The kinetic data were calculated from plotting the mass loss vs. temperature of TG curves obtained to different heating rates for both calcium carbonates. Figures 2 and 3, demonstrate the superposition of TG curves obtained to industrial and egg shell calcium carbonate, respectively. The inserted figure demonstrates the linear tendency of reaction mechanism.





The activation energy (Ea) and Arrhenius frequency factor (Z) were calculated by Ozawa’s method for each five TG curves. The activation energy was obtained from a plot of logarithms of heating rates (A) as a function of the inverse of temperature (1/T) for a constant G(x), in which G(x) is the integrated form of the conversion dependence function, f(x). The Ea values were 47.83 kcal.mol–1 ± 0.6% and 49.25 kcal.mol–1 ± 0.2% for industrial and egg shell calcium carbonate, respectively. It was evidenced that the activation energy required for the decomposition process of egg shell product is higher than industrial, which pronounces its largest thermal stability. The Arrhenius frequency confirms the stability of egg shell calcium carbonate; the obtained results were 3.469 x 109 for industrial calcium carbonate and 5.011 x 109 for egg shell calcium carbonate. For both products the reaction of degradation was governed by a zero order kinetic.

In order to characterize the crystallinity patterns of industrial and egg shell calcium carbonate, XRPD analysis was performed for both samples. The diffractograms in Figure 4 indicate that diffraction patterns of industrial and egg shell calcium carbonate have similar peaks. The patterns can be put upon being the differences only found in the intensity of the peaks. The sharp peaks of both samples are characteristic of the high crystallinity of samples.



Table 1 shows the reflections, d-distances and relative intensities (I/I0) of the observed peaks in the patterns. The variation of samples reflections is small being larger in the relative intensity. Studies have been considering that the similarity of patterns is established if the scattering angles of the strongest reflections obtained from an sample agree to about ± 0.2 degrees with that of the reference material; and if the relative intensities of these reflections do not vary more than 20%2,5. The d-distance that considers the distance among the crystal plans is similar between carbonates, however, the values of the egg shell calcium carbonate is slightly smaller.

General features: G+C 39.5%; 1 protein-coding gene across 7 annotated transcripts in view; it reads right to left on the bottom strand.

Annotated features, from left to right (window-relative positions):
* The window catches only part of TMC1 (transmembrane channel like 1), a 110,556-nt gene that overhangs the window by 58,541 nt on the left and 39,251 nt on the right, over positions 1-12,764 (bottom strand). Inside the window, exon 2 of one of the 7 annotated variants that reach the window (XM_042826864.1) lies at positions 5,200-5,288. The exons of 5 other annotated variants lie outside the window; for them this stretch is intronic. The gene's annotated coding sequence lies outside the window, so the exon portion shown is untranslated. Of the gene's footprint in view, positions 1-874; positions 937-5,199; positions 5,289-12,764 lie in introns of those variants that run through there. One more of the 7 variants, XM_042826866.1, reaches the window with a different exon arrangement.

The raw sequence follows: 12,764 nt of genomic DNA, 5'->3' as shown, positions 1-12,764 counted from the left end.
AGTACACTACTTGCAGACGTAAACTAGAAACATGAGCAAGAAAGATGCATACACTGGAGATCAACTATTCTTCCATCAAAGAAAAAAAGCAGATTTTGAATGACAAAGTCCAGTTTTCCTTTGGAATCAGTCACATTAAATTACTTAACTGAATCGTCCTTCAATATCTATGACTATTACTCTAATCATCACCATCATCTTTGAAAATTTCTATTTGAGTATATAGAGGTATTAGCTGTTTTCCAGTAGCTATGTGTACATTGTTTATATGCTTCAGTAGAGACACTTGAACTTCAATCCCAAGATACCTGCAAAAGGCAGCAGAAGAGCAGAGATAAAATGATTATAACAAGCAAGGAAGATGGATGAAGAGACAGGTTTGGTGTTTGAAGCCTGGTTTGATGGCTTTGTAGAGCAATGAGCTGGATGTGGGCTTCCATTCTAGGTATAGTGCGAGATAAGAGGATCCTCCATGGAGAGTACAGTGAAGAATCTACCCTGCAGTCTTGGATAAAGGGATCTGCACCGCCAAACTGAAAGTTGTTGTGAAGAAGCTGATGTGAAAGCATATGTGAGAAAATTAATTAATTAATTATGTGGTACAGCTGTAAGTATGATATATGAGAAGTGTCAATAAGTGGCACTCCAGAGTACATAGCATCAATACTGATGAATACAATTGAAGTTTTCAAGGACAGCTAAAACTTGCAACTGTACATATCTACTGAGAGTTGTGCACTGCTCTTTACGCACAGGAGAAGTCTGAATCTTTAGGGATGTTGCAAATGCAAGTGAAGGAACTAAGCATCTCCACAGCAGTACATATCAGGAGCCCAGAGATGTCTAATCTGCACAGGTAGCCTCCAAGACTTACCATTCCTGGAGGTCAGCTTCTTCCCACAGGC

The morphology of particles was investigated by optical microscopy for both calcium carbonates. The photomicrographs of products are show in Figure 5. The images of industrial product (Figure 5a) and egg shell product (Figure 5b) indicate that these powders are preferably crystalline, and the size of the egg shell product is larger than industrial calcium carbonate crystals. The difference found between the crystals size can be related with the thermal stability of egg shell product, once the structure and size of crystals are directly correlated with the stability.



4 Conclusions

Through the thermogravimetric analysis it was evidenced that industrial calcium carbonate decomposes at a temperature of about 30 °C less than the calcium carbonate obtained from egg shell. The obtained kinetics parameters (Ea) and (Z) confirm that egg shell calcium carbonate is more stable comparing with the industrial. The XRPD analysis demonstrates that both products have similar cristallinity and the microscopy indicates that egg shell carbonate has largest particle size. The results showed that both products have similar physical chemical parameters, indicating that egg shell product should be an alternative of pharmaceutical excipient. Furthermore, studies have been accomplished about the influence of the egg shell calcium carbonate in the quality of pharmaceutical products like cosmetics.



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Recebido para publicação em 14/11/2006
Aceito para publicação em 21/5/2007 (002062)